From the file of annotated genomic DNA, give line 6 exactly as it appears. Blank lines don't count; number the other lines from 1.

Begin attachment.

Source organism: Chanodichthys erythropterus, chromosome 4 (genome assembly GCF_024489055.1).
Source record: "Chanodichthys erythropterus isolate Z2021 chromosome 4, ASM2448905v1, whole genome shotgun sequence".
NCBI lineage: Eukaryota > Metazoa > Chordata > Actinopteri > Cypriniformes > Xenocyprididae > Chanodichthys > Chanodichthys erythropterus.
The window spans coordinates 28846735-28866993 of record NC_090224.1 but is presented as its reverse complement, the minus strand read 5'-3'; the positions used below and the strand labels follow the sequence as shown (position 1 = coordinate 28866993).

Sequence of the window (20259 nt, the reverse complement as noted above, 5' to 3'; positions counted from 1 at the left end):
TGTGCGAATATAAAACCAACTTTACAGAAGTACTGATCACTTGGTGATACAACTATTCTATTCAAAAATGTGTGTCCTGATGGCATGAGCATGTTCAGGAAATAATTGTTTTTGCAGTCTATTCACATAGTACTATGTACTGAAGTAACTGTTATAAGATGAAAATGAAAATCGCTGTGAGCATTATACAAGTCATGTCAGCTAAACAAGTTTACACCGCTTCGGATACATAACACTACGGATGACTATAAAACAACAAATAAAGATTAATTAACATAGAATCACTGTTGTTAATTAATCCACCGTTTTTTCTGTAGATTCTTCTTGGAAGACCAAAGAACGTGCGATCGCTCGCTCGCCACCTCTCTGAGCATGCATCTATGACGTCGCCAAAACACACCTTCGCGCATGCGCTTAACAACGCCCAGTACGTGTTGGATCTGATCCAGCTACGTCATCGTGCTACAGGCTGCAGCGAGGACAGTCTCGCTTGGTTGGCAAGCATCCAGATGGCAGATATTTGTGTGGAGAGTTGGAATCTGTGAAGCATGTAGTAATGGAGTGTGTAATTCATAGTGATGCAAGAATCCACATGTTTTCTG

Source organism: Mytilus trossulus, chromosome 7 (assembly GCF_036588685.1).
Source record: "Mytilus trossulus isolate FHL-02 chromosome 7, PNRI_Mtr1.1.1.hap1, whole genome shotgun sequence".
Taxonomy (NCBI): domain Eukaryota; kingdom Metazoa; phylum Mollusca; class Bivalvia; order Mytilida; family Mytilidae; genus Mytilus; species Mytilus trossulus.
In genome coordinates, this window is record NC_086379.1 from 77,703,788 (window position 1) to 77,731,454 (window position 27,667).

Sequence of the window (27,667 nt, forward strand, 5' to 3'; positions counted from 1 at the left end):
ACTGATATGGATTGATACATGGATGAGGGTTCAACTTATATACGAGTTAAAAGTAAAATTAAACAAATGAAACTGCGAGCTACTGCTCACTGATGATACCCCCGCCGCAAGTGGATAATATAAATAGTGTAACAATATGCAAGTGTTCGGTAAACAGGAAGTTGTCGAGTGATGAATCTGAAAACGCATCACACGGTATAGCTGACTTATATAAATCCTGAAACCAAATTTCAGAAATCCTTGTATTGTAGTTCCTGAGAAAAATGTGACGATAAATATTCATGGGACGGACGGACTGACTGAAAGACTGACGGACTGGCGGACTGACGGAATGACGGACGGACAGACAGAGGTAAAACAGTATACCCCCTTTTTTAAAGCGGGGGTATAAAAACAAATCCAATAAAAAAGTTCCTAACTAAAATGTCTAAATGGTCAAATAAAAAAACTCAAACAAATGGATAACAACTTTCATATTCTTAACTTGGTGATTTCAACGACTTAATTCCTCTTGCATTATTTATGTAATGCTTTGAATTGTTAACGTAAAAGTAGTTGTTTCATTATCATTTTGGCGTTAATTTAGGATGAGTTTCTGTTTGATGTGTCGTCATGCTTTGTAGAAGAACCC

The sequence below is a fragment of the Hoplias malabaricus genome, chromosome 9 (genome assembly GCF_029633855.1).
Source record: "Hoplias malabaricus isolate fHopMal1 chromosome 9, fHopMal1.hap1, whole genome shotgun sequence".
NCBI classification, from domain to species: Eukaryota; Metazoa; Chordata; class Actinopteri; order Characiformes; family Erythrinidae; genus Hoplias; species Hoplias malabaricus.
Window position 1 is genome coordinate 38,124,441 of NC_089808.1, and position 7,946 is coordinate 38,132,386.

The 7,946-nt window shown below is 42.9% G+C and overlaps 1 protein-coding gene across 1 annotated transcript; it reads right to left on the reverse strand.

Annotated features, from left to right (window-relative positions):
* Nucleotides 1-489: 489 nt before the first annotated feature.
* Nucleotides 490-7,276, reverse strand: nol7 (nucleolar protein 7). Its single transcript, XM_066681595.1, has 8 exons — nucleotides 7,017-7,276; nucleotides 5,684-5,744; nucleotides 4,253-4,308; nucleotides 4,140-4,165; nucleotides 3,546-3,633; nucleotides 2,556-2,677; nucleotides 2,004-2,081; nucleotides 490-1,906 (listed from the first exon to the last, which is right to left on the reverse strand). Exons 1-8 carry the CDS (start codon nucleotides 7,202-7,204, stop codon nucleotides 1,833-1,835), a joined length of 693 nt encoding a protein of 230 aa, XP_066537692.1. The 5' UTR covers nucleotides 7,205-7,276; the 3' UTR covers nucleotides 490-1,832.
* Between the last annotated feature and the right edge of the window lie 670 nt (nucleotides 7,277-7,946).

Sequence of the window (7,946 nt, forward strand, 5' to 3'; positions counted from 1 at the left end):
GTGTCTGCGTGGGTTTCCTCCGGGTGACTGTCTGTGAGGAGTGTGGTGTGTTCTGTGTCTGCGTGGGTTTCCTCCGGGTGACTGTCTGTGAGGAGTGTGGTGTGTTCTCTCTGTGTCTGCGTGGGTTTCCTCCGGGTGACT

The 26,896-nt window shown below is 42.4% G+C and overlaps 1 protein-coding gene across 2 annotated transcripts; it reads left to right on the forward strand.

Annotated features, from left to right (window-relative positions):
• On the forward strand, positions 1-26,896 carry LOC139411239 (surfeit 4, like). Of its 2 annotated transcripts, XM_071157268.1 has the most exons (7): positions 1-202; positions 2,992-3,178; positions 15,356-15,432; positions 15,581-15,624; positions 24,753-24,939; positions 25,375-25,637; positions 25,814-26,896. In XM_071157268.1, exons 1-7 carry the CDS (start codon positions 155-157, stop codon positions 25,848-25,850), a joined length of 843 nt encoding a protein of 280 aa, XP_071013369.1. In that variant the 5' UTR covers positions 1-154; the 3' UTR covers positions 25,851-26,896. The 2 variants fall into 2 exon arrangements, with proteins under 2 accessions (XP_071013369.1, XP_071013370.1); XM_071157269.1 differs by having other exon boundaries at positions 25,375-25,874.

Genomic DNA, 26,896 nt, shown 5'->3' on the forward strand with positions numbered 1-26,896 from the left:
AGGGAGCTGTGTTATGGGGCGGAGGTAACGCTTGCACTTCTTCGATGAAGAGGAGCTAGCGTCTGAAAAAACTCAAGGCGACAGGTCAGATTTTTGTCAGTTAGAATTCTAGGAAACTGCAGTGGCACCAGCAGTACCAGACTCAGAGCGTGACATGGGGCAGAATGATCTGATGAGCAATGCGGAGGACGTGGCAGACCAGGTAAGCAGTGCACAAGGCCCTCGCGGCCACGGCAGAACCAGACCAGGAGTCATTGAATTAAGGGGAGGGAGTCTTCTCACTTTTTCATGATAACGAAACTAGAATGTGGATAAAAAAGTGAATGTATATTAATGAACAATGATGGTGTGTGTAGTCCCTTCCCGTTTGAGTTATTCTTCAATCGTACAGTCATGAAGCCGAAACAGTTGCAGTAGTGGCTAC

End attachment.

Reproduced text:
TGTGCGAATATAAAACCAACTTTACAGAAGTACTGATCACTTGGTGATACAACTATTCTATTCAAAAATGTGTGTCCTGATGGCATGAGCATGTTCAGGAAATAATTGTTTTTGCAGTCTATTCACATAGTACTATGTACTGAAGTAACTGTTATAAGATGAAAATGAAAATCGCTGTGAGCATTATACAAGTCATGTCAGCTAAACAAGTTTACACCGCTTCGGATACATAACACTACGGATGACTATAAAACAACAAATAAAGATTAATTAACATAGAATCACTGTTGTTAATTAATCCACCGTTTTTTCTGTAGATTCTTCTTGGAAGACCAAAGAACGTGCGATCGCTCGCTCGCCACCTCTCTGAGCATGCATCTATGACGTCGCCAAAACACACCTTCGCGCATGCGCTTAACAACGCCCAGTACGTGTTGGATCTGATCCAGCTACGTCATCGTGCTACAGGCTGCAGCGAGGACAGTCTCGCTTGGTTGGCAAGCATCCAGATGGCAGATATTTGTGTGGAGAGTTGGAATCTGTGAAGCATGTAGTAATGGAGTGTGTAATTCATAGTGATGCAAGAATCCACATGTTTTCTG